We may be sure that the characteristic blindness of the twentieth century – the blindness about which posterity will ask: “But how could they have thought that?” – lies where we have never suspected it, and concerns something about which there is untroubled agreement between Hitler and President Roosevelt or between Mr. H.G. Wells and Karl Barth.
From the Preface by C.S. Lewis to On the Incarnation by Saint Athanasius
I will eventually get to the main book, but will spend some time with Lewis’s preface – beginning with this striking quote. Striking not because it is inflammatory to anyone who recognizes deeper, objective truths, but striking because Lewis was not concerned about making this comparison of Hitler and Roosevelt (I won’t speak to the other comparison, not knowing enough about either person to comment).
Without God, without understanding true good and true evil, our society has replaced Satan with Hitler. Every bogeyman is compared to Hitler: Saddam, Ghaddafi, Putin, Assad, etc. Lewis had the audacity to suggest one day we will look back on Roosevelt as Hitler. Of course, for some of us, the idea is not really far-fetched at all.
There were some who saw the “untroubled agreement” between Hitler and Roosevelt at the time; more have come to see it since. But “more,” of course, does not yet constitute a majority – still, my guess, just a small, single-digit, percentage.
Funny money, command and control of the economy, regulation of every movement, treating men as means instead of ends. The list is endless, with much more in common than what might divide the two. On one side there is liberty within natural law, and on the other there is everything else. Both Roosevelt and Hitler fell toward an extreme side of “everything else,” far closer to each other than either is to liberty within natural law.
But why does Lewis point this out, in the preface to a book about the God-man? He notes that we ignore the ancient books at our peril, that the ancient books should not be left merely to the professionals. He sees this tendency as especially rampant in the field of theology.
Now this seems to me topsy-turvy. …A new book is still on its trial and the amateur is not in a position to judge it.
The ancient books have withstood the test of time. I will add, when it comes to theology, the ancient books and ancient writers are closer in time, space, and culture to the source – giving the authors an insight not readily available to a modern writer.
If you join at eleven o’clock a conversation which began at eight, you will often not see the real bearing of what is said.
I think about this often, in many ways when it comes to theology. I think about it when it comes to Christian or tangentially Christian sects that came to be in the nineteenth and twentieth century. I think about it regarding Protestantism. I think about it regarding the early Church councils. I think about it when trying to understand if something is an accretion or a good and necessary consequence.
Ultimately it is why I land on sola Scriptura – not in the sense of written Scripture as the sole authority, but as the sole infallible authority.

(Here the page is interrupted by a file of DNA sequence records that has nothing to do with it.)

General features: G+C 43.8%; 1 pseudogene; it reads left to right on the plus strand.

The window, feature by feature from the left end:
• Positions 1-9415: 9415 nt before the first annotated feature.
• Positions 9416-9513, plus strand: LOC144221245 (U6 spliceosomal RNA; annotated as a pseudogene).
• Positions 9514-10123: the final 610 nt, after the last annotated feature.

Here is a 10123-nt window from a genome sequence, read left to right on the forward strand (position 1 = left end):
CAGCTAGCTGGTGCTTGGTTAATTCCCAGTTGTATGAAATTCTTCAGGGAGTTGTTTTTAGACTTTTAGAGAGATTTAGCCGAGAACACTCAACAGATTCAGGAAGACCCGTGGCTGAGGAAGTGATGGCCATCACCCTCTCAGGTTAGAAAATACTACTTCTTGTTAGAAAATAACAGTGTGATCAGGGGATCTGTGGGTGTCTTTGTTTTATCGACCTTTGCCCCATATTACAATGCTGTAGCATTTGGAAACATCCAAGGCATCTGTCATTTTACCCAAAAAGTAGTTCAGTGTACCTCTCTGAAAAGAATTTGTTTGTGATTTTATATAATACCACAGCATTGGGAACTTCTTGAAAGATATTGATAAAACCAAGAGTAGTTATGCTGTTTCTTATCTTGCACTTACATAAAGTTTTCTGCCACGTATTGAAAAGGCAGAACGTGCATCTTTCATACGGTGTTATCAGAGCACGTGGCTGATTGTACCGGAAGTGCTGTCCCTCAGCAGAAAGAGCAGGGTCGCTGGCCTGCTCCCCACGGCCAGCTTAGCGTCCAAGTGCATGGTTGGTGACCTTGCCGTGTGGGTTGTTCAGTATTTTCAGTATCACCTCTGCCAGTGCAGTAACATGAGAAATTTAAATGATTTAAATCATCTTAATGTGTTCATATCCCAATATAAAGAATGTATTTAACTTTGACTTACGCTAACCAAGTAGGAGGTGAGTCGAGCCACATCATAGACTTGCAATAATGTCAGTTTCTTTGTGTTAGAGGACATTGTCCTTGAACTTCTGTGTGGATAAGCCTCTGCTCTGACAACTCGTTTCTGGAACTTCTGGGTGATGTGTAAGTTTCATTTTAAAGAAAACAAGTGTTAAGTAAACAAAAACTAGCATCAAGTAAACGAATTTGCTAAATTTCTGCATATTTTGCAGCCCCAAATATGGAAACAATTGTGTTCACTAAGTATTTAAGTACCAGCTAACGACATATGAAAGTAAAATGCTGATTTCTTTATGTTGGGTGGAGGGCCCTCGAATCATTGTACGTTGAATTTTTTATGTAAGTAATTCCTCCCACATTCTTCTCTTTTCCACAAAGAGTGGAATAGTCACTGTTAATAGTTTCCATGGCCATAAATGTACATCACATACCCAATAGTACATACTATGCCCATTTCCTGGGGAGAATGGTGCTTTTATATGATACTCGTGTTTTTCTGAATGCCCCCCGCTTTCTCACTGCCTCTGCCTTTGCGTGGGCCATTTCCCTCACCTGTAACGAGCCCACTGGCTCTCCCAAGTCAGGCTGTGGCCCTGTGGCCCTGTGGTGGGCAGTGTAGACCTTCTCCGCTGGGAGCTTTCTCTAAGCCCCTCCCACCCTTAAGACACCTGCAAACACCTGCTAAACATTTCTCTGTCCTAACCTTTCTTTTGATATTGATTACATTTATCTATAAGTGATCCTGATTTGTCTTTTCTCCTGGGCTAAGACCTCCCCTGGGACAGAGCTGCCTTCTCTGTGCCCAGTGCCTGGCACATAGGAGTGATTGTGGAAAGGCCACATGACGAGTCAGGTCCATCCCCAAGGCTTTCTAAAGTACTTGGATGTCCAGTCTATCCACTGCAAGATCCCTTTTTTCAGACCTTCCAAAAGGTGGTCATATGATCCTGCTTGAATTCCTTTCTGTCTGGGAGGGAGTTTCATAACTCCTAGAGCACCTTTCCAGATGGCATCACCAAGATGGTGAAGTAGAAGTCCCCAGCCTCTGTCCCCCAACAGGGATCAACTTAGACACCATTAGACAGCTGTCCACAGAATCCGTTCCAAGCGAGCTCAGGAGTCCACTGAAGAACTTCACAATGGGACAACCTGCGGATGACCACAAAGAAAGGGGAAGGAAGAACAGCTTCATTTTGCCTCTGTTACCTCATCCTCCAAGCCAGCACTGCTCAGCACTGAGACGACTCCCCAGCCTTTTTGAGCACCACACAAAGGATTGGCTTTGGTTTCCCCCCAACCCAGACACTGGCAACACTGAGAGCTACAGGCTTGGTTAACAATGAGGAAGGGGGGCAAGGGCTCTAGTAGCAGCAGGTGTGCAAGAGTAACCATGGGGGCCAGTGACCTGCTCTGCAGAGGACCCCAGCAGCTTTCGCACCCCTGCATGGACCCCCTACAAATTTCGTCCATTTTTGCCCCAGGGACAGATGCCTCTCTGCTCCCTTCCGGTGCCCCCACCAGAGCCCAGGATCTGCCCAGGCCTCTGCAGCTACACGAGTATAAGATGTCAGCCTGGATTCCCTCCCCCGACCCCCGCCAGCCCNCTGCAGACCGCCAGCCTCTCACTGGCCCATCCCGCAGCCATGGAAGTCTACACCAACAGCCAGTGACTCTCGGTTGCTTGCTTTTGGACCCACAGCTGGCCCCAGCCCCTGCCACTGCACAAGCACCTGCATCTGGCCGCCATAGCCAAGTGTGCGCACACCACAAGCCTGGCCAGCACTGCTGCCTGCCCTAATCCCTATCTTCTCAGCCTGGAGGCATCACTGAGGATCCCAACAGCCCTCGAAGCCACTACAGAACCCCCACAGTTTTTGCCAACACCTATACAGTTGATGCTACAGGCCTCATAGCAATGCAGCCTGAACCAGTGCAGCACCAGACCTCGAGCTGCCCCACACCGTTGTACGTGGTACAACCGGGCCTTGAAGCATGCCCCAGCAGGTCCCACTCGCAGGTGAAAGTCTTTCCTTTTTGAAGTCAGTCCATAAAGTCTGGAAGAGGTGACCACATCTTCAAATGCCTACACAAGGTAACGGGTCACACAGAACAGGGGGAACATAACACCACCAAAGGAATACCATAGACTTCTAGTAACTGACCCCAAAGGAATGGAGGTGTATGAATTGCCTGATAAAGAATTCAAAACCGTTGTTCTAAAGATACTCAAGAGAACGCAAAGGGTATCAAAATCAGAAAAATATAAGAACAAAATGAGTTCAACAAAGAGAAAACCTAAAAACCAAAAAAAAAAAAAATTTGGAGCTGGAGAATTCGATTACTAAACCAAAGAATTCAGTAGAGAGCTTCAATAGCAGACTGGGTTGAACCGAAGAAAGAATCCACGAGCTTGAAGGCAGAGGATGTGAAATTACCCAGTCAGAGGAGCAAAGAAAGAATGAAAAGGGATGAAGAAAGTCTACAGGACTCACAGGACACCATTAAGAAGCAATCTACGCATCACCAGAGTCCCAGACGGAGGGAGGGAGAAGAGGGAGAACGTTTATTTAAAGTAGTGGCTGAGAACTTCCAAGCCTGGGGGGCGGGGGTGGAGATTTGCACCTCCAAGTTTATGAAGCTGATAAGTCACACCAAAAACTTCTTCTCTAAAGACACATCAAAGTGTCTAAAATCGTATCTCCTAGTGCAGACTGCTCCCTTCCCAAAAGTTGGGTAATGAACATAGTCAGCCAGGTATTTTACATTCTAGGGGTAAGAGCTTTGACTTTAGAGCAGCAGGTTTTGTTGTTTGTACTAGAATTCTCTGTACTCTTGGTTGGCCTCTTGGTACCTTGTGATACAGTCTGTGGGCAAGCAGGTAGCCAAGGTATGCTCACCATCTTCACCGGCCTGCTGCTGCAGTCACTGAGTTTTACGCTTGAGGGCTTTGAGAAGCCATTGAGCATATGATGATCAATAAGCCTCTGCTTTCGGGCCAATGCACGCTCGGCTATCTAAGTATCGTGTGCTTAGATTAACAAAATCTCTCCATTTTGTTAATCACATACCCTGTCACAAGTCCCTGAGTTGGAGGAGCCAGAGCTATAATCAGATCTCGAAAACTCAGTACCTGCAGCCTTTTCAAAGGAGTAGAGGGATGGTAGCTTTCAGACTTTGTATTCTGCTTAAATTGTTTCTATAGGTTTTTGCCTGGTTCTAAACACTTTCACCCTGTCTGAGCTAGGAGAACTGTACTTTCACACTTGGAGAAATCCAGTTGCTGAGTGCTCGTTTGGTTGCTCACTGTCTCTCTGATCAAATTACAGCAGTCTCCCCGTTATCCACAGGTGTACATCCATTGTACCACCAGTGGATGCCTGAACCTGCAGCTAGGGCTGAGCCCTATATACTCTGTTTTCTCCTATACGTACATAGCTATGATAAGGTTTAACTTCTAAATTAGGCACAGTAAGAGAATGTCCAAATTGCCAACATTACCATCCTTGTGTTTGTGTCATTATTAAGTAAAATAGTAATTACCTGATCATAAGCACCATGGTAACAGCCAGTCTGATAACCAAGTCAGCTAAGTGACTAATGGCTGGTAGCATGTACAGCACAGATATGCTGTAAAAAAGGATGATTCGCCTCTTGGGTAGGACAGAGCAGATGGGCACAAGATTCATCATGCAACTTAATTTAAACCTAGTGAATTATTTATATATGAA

But what of their errors – the errors of the ancients. Lewis sees little risk here. Yes, they made mistakes – as many mistakes as we make. But their errors are now open; they have been examined and tested. These will not endanger us.
It is the modern errors, unexamined and untested, that are the danger – and this especially true for the layman. Further, by not entering the conversation at eight o’clock, we are prone to make the same errors.
Lewis then goes on to express a sentiment that I have come to embrace – in no small part from reading Lewis elsewhere. He comes to his thoughts on mere Christianity:
The divisions of Christendom are undeniable and are by some of these [ancient] writers most fiercely expressed.
We are rightly distressed and ashamed also, at the divisions of Christendom. But those who have always lived within the Christian fold may be too easily dispirited by them. They are bad, but such people do not know what it looks like from without.
From without, we have much more in common than we make room for when looking from within. Lewis summarizes some of these things in common in his book, Mere Christianity. For example:
The central Christian belief is that Christ’s death has somehow put us right with God and given us a fresh start.
There are three things that spread the Christ-life to us: baptism, belief, and that mysterious action which different Christians call by different names – Holy Communion, the Mass, the Lord’s Supper.
To these I will add the Trinity and Christ is the God-man (Lewis may have done this in his book; I don’t recall). I have long felt that His sacrifice would not have been efficacious had Jesus just been a perfect, sinless man – He had to be God. St. Athanasius will reinforce this view through this book. Lewis touches on this here, noting the epitaph, Athanasius contra mundum – Athanasius against the world:
He stood for the Trinitarian doctrine, “whole and undefiled,” when it looked as if all the civilized world was slipping back from Christianity into the religion of Arius – into one of those “sensible” synthetic religions…
Lewis describes this work as a masterpiece: “…only a mastermind could, in the fourth century, have written so deeply on such a subject with such classical simplicity.” It is a short, and very accessible, masterpiece – the portion dedicated to Athanasius’s writing is only about sixty pages, and each page about half the size of a tablet computer.
His approach to the Miracles is badly needed today, for it is the final answer to those who object to them as “arbitrary and meaningless violations of the laws of Nature.”
This is just the preface. Lewis follows this with an extensive introduction. I will come to this next time.